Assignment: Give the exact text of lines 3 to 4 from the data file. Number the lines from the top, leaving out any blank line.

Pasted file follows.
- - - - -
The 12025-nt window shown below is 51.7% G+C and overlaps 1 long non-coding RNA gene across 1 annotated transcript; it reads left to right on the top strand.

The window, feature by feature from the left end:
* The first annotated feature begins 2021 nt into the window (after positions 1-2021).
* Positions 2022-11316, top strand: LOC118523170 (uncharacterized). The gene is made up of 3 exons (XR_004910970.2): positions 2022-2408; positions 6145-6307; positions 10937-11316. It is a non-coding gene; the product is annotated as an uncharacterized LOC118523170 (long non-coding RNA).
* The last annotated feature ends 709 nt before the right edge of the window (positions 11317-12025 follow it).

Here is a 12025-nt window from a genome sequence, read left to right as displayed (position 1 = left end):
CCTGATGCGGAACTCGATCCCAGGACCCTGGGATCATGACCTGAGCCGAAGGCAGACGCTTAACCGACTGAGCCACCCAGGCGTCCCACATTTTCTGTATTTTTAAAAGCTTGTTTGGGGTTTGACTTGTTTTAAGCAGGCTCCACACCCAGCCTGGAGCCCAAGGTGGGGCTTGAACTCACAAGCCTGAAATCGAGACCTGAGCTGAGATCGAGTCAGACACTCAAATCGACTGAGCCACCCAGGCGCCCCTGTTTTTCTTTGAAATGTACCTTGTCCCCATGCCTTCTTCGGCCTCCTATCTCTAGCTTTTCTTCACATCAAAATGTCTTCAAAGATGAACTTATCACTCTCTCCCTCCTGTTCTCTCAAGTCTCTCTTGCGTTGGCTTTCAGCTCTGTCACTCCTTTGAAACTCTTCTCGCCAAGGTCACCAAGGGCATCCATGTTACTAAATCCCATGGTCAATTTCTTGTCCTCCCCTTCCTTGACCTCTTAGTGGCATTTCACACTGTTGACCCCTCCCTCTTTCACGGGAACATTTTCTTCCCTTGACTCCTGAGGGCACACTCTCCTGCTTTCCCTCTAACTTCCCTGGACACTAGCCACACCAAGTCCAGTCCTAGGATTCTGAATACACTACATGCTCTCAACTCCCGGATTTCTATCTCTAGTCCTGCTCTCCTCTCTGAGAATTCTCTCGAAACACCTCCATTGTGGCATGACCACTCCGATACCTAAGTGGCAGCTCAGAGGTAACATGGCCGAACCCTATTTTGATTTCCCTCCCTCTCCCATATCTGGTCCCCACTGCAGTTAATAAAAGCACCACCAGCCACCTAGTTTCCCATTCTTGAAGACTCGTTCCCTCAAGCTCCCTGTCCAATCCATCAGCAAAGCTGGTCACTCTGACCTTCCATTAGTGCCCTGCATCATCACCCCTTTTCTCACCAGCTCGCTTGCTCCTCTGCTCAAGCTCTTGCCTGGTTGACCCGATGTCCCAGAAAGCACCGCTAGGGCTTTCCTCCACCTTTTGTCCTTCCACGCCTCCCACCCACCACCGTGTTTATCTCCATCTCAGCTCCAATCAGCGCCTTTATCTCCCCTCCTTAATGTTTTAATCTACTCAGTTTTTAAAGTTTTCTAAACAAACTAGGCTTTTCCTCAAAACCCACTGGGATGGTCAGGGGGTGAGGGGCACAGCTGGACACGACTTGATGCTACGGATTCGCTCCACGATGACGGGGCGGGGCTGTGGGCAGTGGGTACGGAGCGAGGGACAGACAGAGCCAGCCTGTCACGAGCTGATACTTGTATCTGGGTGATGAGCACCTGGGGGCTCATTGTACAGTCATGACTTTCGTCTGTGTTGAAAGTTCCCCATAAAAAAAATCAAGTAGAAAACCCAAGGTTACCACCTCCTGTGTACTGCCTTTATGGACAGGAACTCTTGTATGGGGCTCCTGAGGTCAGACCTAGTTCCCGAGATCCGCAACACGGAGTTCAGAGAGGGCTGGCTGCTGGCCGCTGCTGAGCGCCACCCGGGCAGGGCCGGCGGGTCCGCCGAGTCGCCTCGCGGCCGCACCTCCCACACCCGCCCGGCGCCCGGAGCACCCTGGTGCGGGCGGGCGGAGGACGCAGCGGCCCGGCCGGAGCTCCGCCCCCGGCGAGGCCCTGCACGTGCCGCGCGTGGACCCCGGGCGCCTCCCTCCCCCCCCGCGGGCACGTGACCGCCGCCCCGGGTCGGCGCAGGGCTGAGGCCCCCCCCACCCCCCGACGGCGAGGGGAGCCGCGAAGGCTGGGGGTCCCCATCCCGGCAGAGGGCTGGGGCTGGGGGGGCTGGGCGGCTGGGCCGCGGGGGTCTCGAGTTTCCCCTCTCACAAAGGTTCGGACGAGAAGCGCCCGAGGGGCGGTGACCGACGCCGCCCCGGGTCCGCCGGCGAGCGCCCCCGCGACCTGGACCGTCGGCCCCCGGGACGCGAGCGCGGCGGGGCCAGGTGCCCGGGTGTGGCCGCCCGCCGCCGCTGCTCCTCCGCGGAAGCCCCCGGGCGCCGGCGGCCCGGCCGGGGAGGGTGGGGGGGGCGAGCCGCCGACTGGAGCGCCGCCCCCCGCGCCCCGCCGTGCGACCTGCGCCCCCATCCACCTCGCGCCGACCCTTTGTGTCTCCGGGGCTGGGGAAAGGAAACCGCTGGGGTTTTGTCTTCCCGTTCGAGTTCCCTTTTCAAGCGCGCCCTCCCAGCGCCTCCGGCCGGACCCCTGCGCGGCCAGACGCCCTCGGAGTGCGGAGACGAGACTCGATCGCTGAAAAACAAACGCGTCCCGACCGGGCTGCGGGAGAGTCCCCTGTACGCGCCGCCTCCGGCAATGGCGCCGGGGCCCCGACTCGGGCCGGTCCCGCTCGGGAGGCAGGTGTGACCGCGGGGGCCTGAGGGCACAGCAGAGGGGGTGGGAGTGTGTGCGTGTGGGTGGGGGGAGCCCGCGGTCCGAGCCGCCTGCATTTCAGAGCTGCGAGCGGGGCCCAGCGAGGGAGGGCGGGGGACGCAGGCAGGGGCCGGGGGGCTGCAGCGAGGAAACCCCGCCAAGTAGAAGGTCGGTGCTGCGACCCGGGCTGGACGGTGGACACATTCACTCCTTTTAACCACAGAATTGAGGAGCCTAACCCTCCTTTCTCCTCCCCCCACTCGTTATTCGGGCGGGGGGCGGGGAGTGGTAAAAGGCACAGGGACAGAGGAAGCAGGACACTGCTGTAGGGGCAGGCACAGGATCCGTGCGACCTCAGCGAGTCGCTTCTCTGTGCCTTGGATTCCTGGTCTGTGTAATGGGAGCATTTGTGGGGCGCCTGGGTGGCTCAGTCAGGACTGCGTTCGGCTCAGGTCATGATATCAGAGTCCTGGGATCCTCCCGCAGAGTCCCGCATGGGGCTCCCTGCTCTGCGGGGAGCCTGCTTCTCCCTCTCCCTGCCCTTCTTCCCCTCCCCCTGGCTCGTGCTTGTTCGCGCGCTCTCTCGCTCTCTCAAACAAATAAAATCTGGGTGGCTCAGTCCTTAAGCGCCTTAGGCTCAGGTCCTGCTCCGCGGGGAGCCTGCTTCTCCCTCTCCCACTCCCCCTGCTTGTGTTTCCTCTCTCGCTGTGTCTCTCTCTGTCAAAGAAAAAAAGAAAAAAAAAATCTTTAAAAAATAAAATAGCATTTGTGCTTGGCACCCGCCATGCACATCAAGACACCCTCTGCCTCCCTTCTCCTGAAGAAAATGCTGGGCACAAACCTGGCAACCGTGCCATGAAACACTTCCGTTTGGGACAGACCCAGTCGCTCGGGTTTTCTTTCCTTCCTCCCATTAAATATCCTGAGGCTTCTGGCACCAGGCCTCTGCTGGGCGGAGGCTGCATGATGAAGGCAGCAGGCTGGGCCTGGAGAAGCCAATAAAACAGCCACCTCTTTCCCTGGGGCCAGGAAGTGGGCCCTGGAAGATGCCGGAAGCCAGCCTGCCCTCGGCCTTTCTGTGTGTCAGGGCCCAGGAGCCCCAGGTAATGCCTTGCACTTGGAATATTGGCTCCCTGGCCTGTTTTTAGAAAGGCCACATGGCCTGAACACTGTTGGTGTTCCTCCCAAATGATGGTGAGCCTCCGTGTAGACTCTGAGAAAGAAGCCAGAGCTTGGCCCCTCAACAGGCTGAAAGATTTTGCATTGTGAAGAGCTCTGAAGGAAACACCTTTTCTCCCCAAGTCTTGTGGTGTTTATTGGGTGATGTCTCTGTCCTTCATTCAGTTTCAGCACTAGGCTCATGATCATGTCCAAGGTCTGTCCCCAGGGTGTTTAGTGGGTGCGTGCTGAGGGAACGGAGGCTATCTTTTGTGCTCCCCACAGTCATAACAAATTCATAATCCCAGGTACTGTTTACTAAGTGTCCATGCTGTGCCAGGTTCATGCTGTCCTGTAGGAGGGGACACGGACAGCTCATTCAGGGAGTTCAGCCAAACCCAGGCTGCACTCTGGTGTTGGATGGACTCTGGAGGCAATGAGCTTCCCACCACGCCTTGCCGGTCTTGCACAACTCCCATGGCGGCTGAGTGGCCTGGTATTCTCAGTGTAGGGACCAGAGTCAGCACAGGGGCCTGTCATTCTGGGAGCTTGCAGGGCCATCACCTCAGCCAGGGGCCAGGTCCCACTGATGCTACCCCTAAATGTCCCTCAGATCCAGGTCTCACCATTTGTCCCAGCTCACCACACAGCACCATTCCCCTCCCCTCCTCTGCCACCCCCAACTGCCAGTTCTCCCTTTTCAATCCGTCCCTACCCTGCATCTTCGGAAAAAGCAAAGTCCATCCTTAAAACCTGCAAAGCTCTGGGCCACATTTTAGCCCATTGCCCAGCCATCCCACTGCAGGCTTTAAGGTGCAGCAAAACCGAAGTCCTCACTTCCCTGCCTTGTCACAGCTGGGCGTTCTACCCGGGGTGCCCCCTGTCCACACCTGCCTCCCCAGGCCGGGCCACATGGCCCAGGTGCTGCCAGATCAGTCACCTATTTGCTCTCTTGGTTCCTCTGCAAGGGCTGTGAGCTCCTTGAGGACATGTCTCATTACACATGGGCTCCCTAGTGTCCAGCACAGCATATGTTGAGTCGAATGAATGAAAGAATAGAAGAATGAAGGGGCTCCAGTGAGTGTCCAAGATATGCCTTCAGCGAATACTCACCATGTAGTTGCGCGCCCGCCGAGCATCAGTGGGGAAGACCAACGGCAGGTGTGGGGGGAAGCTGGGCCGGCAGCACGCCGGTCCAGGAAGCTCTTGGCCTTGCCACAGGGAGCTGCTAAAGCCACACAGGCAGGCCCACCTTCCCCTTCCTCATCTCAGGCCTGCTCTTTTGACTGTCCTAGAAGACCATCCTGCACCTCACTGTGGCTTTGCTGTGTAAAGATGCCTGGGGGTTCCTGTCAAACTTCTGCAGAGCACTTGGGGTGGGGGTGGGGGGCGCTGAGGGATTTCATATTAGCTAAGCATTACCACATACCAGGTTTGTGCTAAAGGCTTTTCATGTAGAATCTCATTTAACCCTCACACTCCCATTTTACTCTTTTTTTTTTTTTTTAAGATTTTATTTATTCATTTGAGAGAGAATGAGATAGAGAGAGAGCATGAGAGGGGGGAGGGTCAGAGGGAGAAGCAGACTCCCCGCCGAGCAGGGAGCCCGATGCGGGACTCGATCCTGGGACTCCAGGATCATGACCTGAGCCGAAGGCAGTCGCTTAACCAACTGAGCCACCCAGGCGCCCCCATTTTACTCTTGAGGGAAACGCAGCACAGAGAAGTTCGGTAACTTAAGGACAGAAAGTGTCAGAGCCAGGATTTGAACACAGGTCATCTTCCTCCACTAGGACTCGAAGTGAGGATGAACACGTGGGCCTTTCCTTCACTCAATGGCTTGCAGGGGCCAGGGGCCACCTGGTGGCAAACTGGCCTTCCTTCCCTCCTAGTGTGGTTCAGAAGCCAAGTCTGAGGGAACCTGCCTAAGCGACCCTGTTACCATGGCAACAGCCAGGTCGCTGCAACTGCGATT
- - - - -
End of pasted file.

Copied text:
* The first annotated feature begins 2021 nt into the window (after positions 1-2021).
* Positions 2022-11316, top strand: LOC118523170 (uncharacterized). The gene is made up of 3 exons (XR_004910970.2): positions 2022-2408; positions 6145-6307; positions 10937-11316. It is a non-coding gene; the product is annotated as an uncharacterized LOC118523170 (long non-coding RNA).